Soft Skills Training is the Secret Sauce to Exceptional Customer Experience

Customer experience is lacking in so many organizations due to the mindset many leaders have of what it takes to deliver good customer service:

“Hire good people with common sense and soft skills.”

This is a major philosophy error. It is so much more than that. The first part is the term “common sense” which typically is described as one using their best judgment based on what they have been taught. Stop and think about that. How would you compare your “best judgment” in your twenties compared to now? The second term is “soft skills.” When you search the meaning of the phrase soft skills, the following definition come up:

desirable qualities for certain forms of employment that do not depend on acquired knowledge: they include common sense, the ability to deal with people, and a positive flexible attitude.

“…do not depend on acquired knowledge”? Yet when you search the term “skill” by itself, you will find:

the ability, coming from one’s knowledge, practice, aptitude, etc., to do something well; competent excellence in performance; expertness; dexterity.

So, we would all agree that the term ‘skill’ means something that a person acquires from increased training, knowledge, learning, and practice, which then can give them expertise at that skill. Then, why the moment we add the word “soft” in front of “skill,” does it go from an “acquired competence” to “does not depend on acquired knowledge”?

In the past, soft skills had a reputation for being nice to have in business, however, studies have shown that strong soft skills boost employee productivity and retention by 12% and deliver a 250% return on investment. Another study reported that emotional intelligence skills make up nearly 90% of the attributes that set high-performing leaders apart.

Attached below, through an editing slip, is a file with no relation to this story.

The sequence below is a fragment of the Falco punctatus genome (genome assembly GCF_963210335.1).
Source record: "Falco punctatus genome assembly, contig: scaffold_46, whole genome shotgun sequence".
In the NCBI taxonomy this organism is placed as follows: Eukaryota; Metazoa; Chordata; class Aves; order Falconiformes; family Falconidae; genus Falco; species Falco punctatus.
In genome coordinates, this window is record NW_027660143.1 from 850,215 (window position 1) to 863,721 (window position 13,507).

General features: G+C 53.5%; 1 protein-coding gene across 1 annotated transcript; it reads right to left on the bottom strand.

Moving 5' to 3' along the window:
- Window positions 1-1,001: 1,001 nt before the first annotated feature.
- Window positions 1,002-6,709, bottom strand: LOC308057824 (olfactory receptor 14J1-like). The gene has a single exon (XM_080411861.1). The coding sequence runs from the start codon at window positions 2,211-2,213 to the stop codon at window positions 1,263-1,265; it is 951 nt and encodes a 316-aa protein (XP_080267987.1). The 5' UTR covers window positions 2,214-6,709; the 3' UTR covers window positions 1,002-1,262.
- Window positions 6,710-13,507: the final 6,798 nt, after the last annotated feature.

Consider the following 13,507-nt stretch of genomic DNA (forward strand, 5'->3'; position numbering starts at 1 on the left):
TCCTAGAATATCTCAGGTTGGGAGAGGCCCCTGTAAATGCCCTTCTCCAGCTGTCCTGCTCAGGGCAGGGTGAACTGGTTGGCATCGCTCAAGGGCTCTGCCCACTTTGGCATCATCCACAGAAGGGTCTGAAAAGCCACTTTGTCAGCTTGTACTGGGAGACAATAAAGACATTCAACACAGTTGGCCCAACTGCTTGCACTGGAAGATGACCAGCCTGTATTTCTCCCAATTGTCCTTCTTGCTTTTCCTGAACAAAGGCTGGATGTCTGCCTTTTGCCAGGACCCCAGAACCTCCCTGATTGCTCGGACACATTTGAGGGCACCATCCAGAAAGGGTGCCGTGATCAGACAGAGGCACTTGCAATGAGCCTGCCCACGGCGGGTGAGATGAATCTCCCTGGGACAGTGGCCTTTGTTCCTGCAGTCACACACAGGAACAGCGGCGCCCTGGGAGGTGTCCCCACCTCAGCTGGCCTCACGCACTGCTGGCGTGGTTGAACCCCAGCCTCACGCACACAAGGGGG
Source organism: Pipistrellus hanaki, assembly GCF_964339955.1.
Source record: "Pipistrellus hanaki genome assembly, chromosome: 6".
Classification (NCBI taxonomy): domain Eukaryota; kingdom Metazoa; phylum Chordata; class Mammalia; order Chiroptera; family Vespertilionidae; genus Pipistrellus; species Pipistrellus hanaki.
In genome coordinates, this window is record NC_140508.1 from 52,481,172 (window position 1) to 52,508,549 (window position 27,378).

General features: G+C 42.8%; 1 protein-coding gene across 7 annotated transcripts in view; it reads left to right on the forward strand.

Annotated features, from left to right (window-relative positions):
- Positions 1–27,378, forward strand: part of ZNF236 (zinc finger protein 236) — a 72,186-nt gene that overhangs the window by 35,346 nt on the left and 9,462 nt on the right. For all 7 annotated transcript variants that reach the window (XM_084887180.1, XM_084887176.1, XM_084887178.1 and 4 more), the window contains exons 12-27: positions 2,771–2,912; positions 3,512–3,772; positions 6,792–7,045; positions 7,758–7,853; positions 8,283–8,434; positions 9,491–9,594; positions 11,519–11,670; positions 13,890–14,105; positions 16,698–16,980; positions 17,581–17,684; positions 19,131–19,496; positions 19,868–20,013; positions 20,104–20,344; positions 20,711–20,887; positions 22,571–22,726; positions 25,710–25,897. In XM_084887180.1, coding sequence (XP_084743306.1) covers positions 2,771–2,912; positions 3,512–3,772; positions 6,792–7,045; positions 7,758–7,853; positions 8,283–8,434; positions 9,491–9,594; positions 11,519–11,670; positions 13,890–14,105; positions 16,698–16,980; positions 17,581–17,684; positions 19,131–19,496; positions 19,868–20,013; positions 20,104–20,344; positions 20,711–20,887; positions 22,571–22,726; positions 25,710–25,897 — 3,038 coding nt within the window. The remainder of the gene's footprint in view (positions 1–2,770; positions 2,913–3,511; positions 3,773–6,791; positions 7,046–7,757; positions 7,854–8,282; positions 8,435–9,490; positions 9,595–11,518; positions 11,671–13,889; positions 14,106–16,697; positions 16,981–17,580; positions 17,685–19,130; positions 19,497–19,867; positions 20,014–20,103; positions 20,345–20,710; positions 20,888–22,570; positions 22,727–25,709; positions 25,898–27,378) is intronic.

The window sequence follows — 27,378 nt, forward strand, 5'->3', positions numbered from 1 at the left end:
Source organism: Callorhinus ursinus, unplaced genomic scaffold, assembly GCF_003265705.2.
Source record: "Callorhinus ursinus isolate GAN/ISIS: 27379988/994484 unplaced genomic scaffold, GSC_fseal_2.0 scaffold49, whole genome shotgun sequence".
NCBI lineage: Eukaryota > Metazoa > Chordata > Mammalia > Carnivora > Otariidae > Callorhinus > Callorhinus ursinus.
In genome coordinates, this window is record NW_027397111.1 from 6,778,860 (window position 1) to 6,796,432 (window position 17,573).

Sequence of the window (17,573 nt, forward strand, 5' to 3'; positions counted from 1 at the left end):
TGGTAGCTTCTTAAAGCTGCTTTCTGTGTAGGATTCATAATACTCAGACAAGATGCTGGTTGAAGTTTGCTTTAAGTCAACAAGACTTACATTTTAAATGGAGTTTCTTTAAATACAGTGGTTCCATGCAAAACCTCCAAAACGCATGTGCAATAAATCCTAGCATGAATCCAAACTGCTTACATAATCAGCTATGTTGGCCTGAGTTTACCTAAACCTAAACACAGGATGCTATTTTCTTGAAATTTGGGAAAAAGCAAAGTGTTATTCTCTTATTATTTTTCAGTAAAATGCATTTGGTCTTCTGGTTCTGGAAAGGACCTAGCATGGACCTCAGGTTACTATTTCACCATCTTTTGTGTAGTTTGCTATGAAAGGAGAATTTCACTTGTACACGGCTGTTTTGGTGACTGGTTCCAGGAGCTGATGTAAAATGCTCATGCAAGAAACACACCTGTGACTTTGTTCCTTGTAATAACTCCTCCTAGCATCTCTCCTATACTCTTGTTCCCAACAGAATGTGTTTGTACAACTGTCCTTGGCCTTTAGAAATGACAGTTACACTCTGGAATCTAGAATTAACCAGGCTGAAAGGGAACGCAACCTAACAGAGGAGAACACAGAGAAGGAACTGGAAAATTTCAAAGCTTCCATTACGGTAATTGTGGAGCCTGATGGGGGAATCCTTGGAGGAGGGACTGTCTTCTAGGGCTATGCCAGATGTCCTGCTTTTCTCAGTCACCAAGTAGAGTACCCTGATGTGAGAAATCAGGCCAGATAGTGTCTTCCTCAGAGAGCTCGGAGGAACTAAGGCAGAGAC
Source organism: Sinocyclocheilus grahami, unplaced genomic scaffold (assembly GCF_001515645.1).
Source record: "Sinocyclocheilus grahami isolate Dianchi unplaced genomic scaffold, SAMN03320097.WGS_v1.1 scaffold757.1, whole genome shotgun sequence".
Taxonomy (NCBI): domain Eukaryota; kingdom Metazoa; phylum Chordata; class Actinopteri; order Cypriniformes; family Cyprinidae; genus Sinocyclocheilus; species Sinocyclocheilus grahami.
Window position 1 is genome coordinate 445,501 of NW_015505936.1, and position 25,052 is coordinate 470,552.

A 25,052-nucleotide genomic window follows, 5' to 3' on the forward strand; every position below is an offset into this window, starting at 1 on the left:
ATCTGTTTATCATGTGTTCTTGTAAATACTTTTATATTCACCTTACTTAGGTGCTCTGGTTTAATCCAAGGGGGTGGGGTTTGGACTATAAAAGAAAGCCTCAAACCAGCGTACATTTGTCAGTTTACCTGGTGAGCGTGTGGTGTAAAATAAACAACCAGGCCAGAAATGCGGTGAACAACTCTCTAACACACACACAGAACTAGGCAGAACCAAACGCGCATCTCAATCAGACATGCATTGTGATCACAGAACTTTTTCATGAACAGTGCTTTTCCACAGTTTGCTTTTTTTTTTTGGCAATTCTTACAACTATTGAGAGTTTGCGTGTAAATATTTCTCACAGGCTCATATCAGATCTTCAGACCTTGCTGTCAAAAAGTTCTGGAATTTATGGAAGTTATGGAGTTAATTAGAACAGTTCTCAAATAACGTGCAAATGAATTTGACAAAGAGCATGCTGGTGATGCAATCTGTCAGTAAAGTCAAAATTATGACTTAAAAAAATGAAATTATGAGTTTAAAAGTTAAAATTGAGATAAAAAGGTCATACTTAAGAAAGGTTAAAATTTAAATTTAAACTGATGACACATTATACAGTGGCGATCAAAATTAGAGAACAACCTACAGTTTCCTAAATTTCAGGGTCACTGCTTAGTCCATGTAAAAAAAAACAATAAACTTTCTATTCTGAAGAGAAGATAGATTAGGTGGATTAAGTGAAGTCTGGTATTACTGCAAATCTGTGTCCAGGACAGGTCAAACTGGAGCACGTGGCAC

Leaders can’t find employee candidates with good soft skills

While these skills seem like basic expectations of individuals in the workforce, one study showed that nearly 60% of leaders in the U.S. believe it’s difficult to find candidates with soft skills. That is why it is the burden of companies and the training they provide to constantly be developing these. “Quit calling them ‘soft skills’, there is nothing soft about them. They are ‘human skills’,” says author Simon Sinek.

Examples of critical soft skills employees need to be trained on:

  • Compassion & empathy
  • Enthusiastically engaging and warm
  • Charitable assumption
  • Service recovery
  • Rapport & relationship building

How many hours do you train new employees before they can start interacting with your customer? It may be two days, two weeks, one month. Whatever it is, now do that math. How many of those hours is technical training: product knowledge, processing orders, scheduling appointments, etc. versus customer experience training: customer service vision, non-negotiable standards, building customer rapport, service recovery, etc.? Many businesses spend 98-100% of training on the technical part of the job and breeze over their customer service philosophy because they think it is common sense.

It all comes down to service aptitude training. If today’s younger generation lacks the skills gained from human interactions, who is responsible for improving their people skills and increasing their service aptitude? The businesses that hire them! We need to have better training programs, not just training on product knowledge and the technical side of the job, but also training & certification on the soft skills. The companies that deliver world-class customer service are the companies that understand this fact and provide training in customer service skills.

*Early Bird Pricing ends March 31st, Register now for the Customer Service Revolution Conference November 8th-9th


Episode 75 of the CSRevolution Podcast – The Challenger Sale with Matt Dixon

Chief Revolution Officer John DiJulius of The DiJulius Group talks with Matthew Dixon, best-selling author of The Challenger Sale: Taking Control of the Customer Conversation, a #1 Amazon and Wall Street Journal bestseller that has sold nearly a million copies worldwide and has been translated into a dozen languages. Listen to episode 75 – The Challenger Sale


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About The Author

John DiJulius

John R. DiJulius is a best-selling author, consultant, keynote speaker and President of The DiJulius Group, the leading Customer experience consulting firm in the nation. He blogs on Customer experience trends and best practices.